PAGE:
and other improvements…More information about changes in actiWATE R1.0 may be found here.

Feel free to contact me with any questions regarding the new version of actiWATE.

With best regards,

Vladimir Kornev

Project Coordinator
Actimind, Inc.

Web Seminar on Continuous Integration, January 23, 2007

01.18.2007 · Posted in Events

Continuous Integrated Testing for .NET: What’s in it for You?
An SD Times Web Seminar

Tuesday, January 23 2007, 2:00 pm Eastern, 11:00 am Pacific

You already know that it’s better, faster and cheaper to fix bugs early in your application development cycles. But the last thing you need is more work in your busy day. Enter Continuous Integrated Testing (CIT), an approach that combines development and testing practices and tools to let you test while you build, increasing quality and saving you time.Author and industry analyst Ian Hayes, president of Clarity Consulting, will outline through pragmatic, quantifiable examples how developers, managers and executives can benefit from the use of CIT. Compuware CIT specialist Mike Koza will demonstrate how CIT can be easily and methodically integrated into a Microsoft-based development and testing organization, whether you’re using agile, traditional or hybrid methodologies.

Attendee Bonus: One Web Seminar attendee will receive an Apple iPod nano, courtesy of Compuware.

Speaker: Ian S. Hayes, Clarity Consulting:
Ian S. Hayes is the founder and president of Clarity Consulting, Inc. As an industry analyst and consultant, he actively advises Fortune 1000 companies on enhancing IT value by better targeting IT investments, improving the effectiveness of IT execution, and establishing measurement programs that tie IT performance to delivered business value. Hayes is the author of three IT books, has chaired numerous industry conferences, and has had articles and reports published in Computerworld, Information Week, Software Magazine and the Cutter IT Journal.

Speaker: Mike Koza, Compuware:
Mike Koza is a senior practitioner at Compuware supporting its application development and software quality solutions. He brings over 17 years of experience in the information technology space ranging from application development, project management and consulting with organizations that include Electronic Data Systems and Oakland County. He manages and consults on Compuware’s Continuous Integrated Testing solution for customers and events around the world.

Moderator: David Rubinstein, Editor-in-Chief, SD Times:
David Rubinstein brings more than 25 years of newspaper experience to his role as editor-in-chief of SD Times. Over the past six years, he has covered a wide range of software development issues, from the application development lifecycle to emerging standards and specifications, as well as the business behind the software business. Rubinstein writes a regular column in SD Times that examines the development industry as a whole.

[url=https://event.on24.com/eventRegistration/EventLobbyServlet?target=registration.jsp&eventid=34999&sessionid=1&key=B4AC245E891F33B1D755B404ACA9D5A1&partnerref=bzmedia3&sourcepage=register]Event Registration Page[/url]

Continuous Integration Using Team Foundation Build

01.18.2007 · Posted in Links

Organizations always need a repeatable and reliable method to create a regularly available public build. In my previous organizations, I used in-house tools.—I even used a continuous integration build type. I just did not know at that time that it had a name!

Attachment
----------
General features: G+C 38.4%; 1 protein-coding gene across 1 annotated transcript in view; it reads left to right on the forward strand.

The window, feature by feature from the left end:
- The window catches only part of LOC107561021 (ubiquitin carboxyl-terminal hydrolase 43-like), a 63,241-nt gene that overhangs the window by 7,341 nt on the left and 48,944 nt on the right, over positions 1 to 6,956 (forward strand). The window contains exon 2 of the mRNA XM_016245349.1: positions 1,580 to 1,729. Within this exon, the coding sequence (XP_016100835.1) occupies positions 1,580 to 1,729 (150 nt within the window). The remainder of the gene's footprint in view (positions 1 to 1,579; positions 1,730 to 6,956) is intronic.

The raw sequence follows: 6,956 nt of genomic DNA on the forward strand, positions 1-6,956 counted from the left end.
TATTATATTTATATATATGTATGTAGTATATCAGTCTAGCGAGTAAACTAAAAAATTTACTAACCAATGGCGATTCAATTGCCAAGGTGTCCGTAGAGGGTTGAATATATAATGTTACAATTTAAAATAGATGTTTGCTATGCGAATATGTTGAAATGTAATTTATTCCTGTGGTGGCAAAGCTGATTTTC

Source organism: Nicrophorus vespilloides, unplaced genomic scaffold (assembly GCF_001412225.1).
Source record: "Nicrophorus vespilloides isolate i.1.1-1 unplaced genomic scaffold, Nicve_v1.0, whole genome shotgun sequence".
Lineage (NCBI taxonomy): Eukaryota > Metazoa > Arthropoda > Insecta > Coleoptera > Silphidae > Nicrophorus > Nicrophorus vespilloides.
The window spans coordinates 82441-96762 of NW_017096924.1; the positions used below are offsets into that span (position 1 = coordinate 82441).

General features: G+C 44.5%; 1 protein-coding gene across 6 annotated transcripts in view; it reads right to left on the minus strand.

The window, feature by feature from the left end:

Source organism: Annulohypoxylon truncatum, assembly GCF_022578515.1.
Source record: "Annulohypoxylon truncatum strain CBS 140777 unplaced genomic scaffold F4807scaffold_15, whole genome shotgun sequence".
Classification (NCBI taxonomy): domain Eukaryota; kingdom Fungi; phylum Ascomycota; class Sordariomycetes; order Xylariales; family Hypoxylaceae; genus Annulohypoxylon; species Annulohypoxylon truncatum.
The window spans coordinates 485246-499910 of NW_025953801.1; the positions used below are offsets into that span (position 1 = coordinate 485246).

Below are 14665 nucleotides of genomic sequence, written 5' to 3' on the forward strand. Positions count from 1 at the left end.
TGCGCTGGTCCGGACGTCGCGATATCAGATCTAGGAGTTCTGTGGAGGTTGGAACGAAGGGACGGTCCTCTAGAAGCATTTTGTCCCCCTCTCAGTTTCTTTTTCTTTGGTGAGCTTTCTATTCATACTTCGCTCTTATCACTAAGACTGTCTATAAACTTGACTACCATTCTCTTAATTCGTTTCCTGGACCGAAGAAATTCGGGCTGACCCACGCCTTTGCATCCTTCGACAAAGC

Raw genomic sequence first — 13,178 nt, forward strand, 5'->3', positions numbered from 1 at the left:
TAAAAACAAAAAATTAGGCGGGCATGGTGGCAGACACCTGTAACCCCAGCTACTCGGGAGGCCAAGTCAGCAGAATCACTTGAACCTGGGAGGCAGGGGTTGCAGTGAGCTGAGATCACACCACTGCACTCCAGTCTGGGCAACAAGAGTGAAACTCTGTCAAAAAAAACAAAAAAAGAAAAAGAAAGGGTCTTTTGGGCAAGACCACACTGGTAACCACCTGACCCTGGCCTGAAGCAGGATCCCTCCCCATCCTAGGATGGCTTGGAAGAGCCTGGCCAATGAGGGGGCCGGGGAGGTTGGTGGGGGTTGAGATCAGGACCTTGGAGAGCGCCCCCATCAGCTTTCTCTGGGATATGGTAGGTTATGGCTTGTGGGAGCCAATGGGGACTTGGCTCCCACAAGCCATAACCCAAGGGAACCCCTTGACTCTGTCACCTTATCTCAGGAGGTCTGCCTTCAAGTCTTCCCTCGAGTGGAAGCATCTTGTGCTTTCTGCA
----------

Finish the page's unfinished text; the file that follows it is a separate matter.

What is continuous integration? Continuous integration is the process of generating a build whenever a programmer checks code into the source control server. When you use this process, it is a good idea to have a dedicated build server where you can synchronize and compile the sources, and run unit tests.

Software development life cycle processes evolved over time. Development teams realized the importance of having periodic builds. It started with a weekly build. Then it grew tighter when "nightlies" began, and tighter still with "hourlies." As the benefits of frequent builds became more obvious, organizations wanted more builds. And now we have continuous integration. But nightlies still exist. Many organizations still count on them to get a formal, reliable build.

Authors: Khushboo Sharan, Kishore M. N.
Published: MSDN, January 2006

Unit Testing with Stubs and Mocks

01.18.2007 · Posted in Links

I was on site with some clients the other day, and they asked me about unit testing and mock objects. I decided to write up some of the discussion we had as a tutorial on creating dependencies (collaborators) for unit testing. We discuss two options, stubbing and mock objects and give some simple examples that illustrate the usage, and the advantages and disadvantages of both approaches.

It is common in unit tests to mock or stub collaborators of the class under test so that the test is independent of the implementation of the collaborators. It is also a useful thing to be able to do to control precisely the test data that are used by the test, and verify that the unit is behaving as expected.

Author: Dave Syer
Published: January 15, 2007

Intelligent Testing Framework or How to Avoid running Every test every time

01.18.2007 · Posted in Articles


Anyone working on any large TDD (Test Driven Development) project knows the drill:

– Make changes to code
– Update with latest version of code base
– Fix inconsistencies and conflicts
– Start running tests
– Make cup of tea / have lunch / go home – depending on how far into the project you are